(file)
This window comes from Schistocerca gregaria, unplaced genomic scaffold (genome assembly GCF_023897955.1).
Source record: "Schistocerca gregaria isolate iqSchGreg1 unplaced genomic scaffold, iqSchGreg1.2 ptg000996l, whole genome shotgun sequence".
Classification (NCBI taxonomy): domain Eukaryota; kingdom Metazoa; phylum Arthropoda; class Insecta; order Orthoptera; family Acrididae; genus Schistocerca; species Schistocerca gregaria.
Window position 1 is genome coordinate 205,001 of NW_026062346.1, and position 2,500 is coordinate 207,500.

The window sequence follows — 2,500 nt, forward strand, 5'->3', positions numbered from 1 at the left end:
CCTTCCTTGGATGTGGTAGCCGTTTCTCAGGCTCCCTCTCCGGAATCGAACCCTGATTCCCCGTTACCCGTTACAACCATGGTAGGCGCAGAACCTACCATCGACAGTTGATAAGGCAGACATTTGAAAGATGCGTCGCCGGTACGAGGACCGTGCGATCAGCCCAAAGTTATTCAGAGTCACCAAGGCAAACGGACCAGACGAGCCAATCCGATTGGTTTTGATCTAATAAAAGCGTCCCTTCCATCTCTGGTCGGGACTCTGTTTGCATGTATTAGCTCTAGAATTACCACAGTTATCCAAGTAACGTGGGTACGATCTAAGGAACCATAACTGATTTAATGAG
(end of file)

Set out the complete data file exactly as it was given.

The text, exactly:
This window comes from Schistocerca gregaria, unplaced genomic scaffold (genome assembly GCF_023897955.1).
Source record: "Schistocerca gregaria isolate iqSchGreg1 unplaced genomic scaffold, iqSchGreg1.2 ptg000996l, whole genome shotgun sequence".
Classification (NCBI taxonomy): domain Eukaryota; kingdom Metazoa; phylum Arthropoda; class Insecta; order Orthoptera; family Acrididae; genus Schistocerca; species Schistocerca gregaria.
Window position 1 is genome coordinate 205,001 of NW_026062346.1, and position 2,500 is coordinate 207,500.

The window sequence follows — 2,500 nt, forward strand, 5'->3', positions numbered from 1 at the left end:
CCTTCCTTGGATGTGGTAGCCGTTTCTCAGGCTCCCTCTCCGGAATCGAACCCTGATTCCCCGTTACCCGTTACAACCATGGTAGGCGCAGAACCTACCATCGACAGTTGATAAGGCAGACATTTGAAAGATGCGTCGCCGGTACGAGGACCGTGCGATCAGCCCAAAGTTATTCAGAGTCACCAAGGCAAACGGACCAGACGAGCCAATCCGATTGGTTTTGATCTAATAAAAGCGTCCCTTCCATCTCTGGTCGGGACTCTGTTTGCATGTATTAGCTCTAGAATTACCACAGTTATCCAAGTAACGTGGGTACGATCTAAGGAACCATAACTGATTTAATGAG